Based on the evidence received, the judge concluded the value of the EPGs were circa £2m. He accepted evidence that an administrator would have probably had to sell the assets at some 50-80% reduction to account for special factors, including the company insolvency, the fact there were 3 EPGs in the same genre, and 3 available at once, and there was a risk the EPGs could be “switched off”. Even with this discount (the judge based on the value of the EPGs at the time of his finding of breach of fiduciary duty as opposed to the value at the time of sale) it still resulted in a monetary sum of nearly £750,000 to be paid by Mr Iqbal as equitable compensation for the breaches.
Mr Iqbal clearly “went through the motions” in terms of getting agents involved and advertising the assets before they were sold but:
- there was no proper consideration (or attempt to consider) the nature and value of this unique asset;
- there was a lack of independent due diligence undertaken;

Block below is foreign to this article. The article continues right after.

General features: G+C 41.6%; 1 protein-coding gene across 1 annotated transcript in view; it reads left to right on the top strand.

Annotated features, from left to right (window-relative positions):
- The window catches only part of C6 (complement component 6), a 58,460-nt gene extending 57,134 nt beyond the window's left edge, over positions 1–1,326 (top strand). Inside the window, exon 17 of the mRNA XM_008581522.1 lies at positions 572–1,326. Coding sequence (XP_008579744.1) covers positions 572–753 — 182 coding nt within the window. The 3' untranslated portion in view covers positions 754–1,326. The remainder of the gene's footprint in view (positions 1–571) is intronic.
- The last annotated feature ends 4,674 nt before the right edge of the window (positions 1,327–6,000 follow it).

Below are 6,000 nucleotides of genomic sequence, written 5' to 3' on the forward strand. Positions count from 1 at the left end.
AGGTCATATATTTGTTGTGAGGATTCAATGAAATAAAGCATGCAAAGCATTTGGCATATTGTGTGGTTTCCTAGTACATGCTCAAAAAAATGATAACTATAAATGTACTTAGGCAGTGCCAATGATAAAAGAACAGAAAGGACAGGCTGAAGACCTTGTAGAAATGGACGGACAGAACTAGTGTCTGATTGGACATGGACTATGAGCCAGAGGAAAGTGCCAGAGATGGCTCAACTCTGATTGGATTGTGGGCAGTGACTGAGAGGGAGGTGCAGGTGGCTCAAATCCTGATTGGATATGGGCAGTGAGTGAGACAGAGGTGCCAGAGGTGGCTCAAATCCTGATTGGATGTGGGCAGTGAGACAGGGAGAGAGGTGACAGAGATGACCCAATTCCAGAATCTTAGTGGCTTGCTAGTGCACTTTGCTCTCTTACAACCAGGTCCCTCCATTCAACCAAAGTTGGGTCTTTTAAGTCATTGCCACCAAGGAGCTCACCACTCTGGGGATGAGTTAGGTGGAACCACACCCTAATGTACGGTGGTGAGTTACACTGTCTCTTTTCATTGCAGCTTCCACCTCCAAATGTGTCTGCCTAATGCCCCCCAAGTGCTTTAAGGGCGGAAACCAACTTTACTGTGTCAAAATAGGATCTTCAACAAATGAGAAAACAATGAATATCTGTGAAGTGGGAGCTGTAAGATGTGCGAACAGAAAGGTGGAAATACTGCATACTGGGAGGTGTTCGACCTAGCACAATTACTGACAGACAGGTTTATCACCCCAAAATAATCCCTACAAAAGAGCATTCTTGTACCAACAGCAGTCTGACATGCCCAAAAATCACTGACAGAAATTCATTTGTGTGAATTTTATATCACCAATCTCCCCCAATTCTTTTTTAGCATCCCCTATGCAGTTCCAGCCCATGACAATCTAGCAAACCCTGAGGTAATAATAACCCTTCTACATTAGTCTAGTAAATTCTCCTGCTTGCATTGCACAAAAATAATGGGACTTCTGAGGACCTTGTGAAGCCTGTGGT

- there was over-reliance on and deference to the directors (who wanted the asset for themselves).
This case should not cause insolvency practitioners to unduly panic, but as a matter of good practice where there is an unusual asset to be sold, office holders should check if there are specialists who either sell or can advise on its true value and try to get an understanding of the nature of the asset in question as the picture may be different to that painted by the directors.
Understanding the company, the nature of the assets, the potential market and tailoring the marketing and sales process to suit is key to ensuring that an administrator acts in the best interests of creditors and the case of Brewer is another example, following a long line of recent cases, of what not to do.
Note that the court picked up on a recurring theme that Mr Iqbal had generally not taken notes of anything as the case progressed and the court was not persuaded by his oral evidence. Clearly it is not going to be feasible to keep written records of everything in the early days of an administration, but material conversations or decisions should always be noted and filed in case ever called upon.